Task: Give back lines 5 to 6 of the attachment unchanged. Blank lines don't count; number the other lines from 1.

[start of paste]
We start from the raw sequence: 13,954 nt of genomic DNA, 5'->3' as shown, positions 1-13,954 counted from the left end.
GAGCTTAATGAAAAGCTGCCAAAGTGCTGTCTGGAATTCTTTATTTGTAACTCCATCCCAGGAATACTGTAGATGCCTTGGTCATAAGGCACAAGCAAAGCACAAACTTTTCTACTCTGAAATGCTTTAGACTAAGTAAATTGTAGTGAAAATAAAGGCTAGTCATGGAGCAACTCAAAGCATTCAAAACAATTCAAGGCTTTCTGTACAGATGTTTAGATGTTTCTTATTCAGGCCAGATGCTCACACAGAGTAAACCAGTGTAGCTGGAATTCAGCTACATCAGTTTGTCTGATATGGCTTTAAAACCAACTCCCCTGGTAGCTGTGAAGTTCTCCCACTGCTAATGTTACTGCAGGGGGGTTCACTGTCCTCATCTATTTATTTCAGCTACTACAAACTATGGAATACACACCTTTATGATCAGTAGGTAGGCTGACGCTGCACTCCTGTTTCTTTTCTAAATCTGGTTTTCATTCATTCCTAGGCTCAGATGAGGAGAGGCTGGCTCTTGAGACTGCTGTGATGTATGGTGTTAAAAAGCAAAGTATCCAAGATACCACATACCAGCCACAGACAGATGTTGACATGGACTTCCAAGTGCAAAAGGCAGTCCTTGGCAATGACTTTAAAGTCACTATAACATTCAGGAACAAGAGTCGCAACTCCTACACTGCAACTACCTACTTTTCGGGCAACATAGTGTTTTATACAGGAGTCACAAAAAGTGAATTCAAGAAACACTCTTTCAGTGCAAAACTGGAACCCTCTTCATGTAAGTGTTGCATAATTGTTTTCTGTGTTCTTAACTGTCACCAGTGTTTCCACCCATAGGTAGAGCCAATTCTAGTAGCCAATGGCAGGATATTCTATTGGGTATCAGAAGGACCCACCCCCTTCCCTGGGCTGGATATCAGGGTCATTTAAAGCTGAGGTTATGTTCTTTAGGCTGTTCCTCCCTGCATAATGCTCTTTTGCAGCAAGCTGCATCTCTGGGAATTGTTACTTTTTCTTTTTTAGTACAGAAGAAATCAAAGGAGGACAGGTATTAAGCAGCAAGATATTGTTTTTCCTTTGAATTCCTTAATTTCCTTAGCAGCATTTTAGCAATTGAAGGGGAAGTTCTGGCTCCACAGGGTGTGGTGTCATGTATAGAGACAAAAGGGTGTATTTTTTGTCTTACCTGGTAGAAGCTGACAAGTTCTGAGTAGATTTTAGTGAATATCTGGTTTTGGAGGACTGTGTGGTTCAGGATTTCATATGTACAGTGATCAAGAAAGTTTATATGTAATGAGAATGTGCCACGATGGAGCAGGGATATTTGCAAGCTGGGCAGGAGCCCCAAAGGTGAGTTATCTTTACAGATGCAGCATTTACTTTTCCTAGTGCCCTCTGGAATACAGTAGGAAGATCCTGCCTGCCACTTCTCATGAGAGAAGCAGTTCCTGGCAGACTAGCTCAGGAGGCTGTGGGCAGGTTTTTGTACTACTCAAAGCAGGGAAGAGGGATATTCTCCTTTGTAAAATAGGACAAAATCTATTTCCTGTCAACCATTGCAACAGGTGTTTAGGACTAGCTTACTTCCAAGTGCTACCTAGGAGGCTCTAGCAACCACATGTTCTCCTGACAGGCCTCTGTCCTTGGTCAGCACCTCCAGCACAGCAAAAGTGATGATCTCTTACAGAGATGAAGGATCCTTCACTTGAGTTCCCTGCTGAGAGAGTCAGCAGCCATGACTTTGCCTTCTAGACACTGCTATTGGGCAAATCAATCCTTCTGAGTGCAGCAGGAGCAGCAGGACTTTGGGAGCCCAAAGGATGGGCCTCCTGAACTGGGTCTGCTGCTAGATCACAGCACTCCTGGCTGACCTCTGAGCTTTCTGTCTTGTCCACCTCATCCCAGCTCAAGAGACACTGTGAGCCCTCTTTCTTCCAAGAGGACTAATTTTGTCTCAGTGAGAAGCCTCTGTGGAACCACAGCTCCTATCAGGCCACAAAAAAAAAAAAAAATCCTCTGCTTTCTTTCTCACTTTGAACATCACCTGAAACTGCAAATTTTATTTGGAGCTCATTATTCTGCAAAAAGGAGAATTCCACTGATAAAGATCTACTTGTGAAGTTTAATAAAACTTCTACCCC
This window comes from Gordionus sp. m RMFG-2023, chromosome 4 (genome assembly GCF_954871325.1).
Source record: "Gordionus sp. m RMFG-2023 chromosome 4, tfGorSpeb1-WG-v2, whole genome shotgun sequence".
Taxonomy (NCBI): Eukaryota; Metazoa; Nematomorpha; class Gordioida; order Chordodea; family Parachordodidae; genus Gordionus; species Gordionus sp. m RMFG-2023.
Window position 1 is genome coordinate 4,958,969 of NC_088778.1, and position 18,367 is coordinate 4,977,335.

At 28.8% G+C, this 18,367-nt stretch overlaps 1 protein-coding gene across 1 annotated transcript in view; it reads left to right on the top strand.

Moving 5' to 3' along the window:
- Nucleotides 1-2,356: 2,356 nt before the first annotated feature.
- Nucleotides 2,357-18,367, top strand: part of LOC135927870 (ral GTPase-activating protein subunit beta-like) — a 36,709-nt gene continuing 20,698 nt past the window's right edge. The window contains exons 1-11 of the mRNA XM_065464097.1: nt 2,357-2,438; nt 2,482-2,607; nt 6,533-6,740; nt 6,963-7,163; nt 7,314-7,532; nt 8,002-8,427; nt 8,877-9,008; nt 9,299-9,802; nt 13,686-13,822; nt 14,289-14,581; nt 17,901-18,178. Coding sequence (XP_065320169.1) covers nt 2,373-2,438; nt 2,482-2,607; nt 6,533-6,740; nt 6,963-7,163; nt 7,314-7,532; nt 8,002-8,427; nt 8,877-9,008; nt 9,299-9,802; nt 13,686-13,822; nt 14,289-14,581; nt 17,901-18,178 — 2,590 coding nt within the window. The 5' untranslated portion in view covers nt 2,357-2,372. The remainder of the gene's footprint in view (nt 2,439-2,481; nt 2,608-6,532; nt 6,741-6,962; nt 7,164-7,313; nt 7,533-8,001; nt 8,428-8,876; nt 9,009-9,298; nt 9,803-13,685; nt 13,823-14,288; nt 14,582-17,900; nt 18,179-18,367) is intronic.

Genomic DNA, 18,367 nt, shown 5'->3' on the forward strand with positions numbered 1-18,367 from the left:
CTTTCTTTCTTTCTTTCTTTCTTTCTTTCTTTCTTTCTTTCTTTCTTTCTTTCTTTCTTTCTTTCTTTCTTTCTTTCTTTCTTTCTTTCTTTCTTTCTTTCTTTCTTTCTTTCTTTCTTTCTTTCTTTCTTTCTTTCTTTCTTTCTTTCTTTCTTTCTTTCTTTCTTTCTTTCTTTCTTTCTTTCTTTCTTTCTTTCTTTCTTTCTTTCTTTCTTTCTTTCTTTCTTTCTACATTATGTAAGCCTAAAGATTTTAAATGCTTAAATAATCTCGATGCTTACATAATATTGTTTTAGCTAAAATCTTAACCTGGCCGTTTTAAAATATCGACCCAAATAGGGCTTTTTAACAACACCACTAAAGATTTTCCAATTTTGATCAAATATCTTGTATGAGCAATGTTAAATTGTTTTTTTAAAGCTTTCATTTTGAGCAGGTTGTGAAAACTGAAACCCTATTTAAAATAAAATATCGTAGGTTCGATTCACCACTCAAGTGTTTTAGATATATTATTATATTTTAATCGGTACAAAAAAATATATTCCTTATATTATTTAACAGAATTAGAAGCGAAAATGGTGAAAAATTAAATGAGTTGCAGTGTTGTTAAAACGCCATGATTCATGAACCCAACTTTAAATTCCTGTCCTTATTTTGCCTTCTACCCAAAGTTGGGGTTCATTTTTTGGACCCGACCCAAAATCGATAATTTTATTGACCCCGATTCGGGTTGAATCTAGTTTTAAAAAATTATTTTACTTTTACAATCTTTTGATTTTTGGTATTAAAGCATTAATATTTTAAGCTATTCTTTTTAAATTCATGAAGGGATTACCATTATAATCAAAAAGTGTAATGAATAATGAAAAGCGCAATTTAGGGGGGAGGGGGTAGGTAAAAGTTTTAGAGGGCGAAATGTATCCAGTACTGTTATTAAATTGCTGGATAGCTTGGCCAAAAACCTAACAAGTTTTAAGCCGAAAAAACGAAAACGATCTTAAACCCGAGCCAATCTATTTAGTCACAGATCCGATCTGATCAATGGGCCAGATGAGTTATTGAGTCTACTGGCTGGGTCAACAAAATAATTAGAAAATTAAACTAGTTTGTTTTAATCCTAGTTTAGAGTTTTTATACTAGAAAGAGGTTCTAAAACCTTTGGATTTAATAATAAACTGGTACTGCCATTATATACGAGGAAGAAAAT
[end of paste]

Taxonomy (NCBI): Eukaryota; Metazoa; Nematomorpha; class Gordioida; order Chordodea; family Parachordodidae; genus Gordionus; species Gordionus sp. m RMFG-2023.
Window position 1 is genome coordinate 4,958,969 of NC_088778.1, and position 18,367 is coordinate 4,977,335.